Among the portraits and interviews to which I have devoted separate chapters in the book are those of two men who organized the Orwell symposium: Baldur Haase and Bernd Lippmann. Both of them had defied the ban on reading authors officially proscribed as “hostile to socialism,” such as George Orwell. For their teenage temerity, exemplified by their reading Nineteen Eighty-Four and Animal Farm, respectively, they were punished with jail sentences that not only robbed them of their youth but also darkened the decades that followed.

But their stories, which serve as East German counterparts to that of Winston Smith, are only two of the tragic tales that I heard at the Orwell conference in Berlin. All of the victims who shared their stories agreed that Nineteen Eighty-Four was an astonishingly accurate vision of the totalitarian state in which they themselves had lived and that Orwell’s conceptualization in his novel of the relevant issues—such as political persecution, privacy invasion, groupthink, and state censorship—resonated powerfully for them when they read it decades ago—as it still does for readers today.

“The GDR slipped comfortably and eagerly into the mantle that Orwell had held up before it,” stated Hans-Eberhardt Zahn, a Berlin psychiatrist who spent seven years in East German jails, including the secret police’s brutal Camp X. There, he himself experienced many of the brainwashing and torture techniques that the GDR experimented with during the 1950s and 1960s. Camp X’s techniques focused on mental manipulation rather than physical torture. Indeed, there was even a swimming pool and a well-stocked library. Zahn, who had just come from the decrepit, understaffed prison at Bautzen, was amazed at the luxury and at first believed that he was in a special facility for prisoners about to be released. Soon he learned about the underside of Camp X: the ceaseless interrogations and subtle psychoterror, the spies planted everywhere who sought to befriend him, the incessant efforts to tempt him and bait him to provide information and denounce other prisoners. Zahn realized that Camp X was an intensified version of the GDR itself: “Camp X was indeed a microcosm of the GDR.” When he proved to be largely unresponsive to these brainwashing techniques, he was transferred back to Bautzen—and, to his surprise, was relieved and extremely grateful.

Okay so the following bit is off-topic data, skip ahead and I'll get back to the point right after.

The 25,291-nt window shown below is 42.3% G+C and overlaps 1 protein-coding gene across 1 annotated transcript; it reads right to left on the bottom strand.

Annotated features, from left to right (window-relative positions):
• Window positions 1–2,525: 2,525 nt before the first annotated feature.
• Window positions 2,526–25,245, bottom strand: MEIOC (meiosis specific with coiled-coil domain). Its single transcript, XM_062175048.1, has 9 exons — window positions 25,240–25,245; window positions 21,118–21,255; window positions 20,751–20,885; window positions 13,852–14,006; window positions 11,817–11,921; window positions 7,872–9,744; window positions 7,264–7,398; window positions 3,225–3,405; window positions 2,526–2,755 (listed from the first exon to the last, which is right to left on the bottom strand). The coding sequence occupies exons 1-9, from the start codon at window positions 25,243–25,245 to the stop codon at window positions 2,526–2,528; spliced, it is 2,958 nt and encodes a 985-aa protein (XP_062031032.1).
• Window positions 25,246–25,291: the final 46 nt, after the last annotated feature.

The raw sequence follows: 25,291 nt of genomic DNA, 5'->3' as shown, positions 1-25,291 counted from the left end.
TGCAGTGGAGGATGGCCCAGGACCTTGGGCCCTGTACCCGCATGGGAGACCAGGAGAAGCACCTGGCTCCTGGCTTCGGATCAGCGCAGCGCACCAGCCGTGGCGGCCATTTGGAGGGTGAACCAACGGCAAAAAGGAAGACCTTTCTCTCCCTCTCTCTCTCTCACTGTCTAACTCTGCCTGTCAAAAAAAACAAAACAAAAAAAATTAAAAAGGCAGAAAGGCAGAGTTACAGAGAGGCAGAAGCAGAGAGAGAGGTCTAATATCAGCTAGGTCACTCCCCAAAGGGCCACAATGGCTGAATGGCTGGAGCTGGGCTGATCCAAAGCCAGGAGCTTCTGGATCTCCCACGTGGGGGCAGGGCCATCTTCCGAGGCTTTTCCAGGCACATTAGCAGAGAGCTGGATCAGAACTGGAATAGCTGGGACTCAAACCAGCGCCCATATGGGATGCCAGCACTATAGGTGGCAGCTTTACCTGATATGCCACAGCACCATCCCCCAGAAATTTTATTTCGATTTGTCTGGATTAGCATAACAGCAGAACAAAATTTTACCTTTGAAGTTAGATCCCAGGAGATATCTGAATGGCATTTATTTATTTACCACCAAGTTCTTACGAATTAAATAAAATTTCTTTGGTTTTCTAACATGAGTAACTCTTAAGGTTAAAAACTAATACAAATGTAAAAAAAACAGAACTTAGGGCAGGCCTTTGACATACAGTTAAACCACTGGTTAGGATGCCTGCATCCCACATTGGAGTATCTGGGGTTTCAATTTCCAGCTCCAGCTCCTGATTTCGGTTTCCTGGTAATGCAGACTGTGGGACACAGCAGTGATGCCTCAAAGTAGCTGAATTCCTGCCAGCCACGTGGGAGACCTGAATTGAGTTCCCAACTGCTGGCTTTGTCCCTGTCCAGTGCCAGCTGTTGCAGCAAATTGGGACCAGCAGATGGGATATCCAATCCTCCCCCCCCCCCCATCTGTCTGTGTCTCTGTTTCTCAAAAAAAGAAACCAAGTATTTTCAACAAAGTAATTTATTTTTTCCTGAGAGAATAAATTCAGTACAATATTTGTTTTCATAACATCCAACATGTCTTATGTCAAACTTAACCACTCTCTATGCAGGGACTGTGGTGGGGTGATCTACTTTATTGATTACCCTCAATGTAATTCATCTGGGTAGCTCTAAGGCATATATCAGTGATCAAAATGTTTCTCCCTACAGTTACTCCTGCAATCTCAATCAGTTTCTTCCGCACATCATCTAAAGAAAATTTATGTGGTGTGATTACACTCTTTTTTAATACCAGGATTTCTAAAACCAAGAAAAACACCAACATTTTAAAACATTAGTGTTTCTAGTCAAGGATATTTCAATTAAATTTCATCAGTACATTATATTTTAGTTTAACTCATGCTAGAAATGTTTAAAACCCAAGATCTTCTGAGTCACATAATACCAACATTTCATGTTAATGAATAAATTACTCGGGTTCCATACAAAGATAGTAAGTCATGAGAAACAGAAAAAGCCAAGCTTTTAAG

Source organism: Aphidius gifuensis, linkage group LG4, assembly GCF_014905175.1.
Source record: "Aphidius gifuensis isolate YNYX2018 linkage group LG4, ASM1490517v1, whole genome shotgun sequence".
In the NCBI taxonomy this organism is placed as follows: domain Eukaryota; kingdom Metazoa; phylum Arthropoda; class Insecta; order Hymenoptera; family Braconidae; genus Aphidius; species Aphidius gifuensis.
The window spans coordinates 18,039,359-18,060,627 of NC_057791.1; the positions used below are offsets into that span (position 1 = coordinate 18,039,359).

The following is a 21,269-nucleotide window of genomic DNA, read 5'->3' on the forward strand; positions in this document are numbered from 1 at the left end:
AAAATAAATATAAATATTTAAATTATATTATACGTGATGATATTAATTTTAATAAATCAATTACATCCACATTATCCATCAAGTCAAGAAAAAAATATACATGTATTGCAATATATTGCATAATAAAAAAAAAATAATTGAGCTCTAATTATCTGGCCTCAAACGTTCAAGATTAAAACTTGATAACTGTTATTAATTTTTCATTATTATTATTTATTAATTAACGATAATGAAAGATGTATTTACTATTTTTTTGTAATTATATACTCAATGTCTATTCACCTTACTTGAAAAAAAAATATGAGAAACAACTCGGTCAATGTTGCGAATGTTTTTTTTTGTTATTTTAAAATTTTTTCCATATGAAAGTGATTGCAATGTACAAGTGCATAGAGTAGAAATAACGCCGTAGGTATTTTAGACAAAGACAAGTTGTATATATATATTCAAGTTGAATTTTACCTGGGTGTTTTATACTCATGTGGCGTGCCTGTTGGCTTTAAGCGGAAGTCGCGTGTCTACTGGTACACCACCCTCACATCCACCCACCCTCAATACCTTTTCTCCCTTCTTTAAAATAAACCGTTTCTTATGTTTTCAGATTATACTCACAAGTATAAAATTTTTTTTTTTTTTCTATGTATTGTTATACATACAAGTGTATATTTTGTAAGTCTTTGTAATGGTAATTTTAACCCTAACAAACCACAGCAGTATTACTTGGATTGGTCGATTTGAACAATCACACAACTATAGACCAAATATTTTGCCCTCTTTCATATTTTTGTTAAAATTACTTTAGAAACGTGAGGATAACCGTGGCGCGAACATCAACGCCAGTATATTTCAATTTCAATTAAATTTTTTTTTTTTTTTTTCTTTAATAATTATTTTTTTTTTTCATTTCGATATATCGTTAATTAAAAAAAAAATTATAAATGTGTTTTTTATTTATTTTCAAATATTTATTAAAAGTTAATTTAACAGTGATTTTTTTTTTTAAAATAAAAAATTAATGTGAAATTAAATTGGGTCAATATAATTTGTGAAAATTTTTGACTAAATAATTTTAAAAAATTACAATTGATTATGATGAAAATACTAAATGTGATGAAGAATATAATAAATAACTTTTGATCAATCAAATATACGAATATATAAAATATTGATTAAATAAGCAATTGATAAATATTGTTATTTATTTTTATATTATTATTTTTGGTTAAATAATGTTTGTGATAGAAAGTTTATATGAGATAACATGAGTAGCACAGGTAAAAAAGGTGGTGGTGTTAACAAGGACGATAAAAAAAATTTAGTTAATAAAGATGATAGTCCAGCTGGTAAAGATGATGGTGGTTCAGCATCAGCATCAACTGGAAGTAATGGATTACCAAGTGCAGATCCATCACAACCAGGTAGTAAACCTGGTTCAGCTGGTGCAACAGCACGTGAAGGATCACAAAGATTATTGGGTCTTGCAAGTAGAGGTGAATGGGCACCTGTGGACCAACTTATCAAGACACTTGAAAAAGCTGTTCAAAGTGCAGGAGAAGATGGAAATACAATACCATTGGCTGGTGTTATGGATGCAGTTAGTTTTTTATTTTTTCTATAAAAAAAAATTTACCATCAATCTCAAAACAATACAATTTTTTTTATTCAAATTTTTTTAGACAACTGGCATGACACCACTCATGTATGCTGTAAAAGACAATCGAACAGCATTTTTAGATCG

Other speakers at the Orwell symposium addressed East German state policy specifically toward dissidents. For instance, Hans-Jürgen Grasemann of Braunschweig discussed how Article 27 of the constitution of the GDR dealt with freedom of speech and expression: “Every citizen of the GDR has the right to express his opinion freely and publicly within the scope of the laws of this constitution.” That qualification—“within the scope of the laws of this constitution”—so compromised the assertion of freedom as to overwhelm it. This formulation was strategically employed against everything that did not safely conform to the dictatorship’s narrow conception of state socialism. Article 27 proved to be a perfectly ironic statement of one of the tenets of Big Brother and Oceania: “FREEDOM IS SLAVERY.”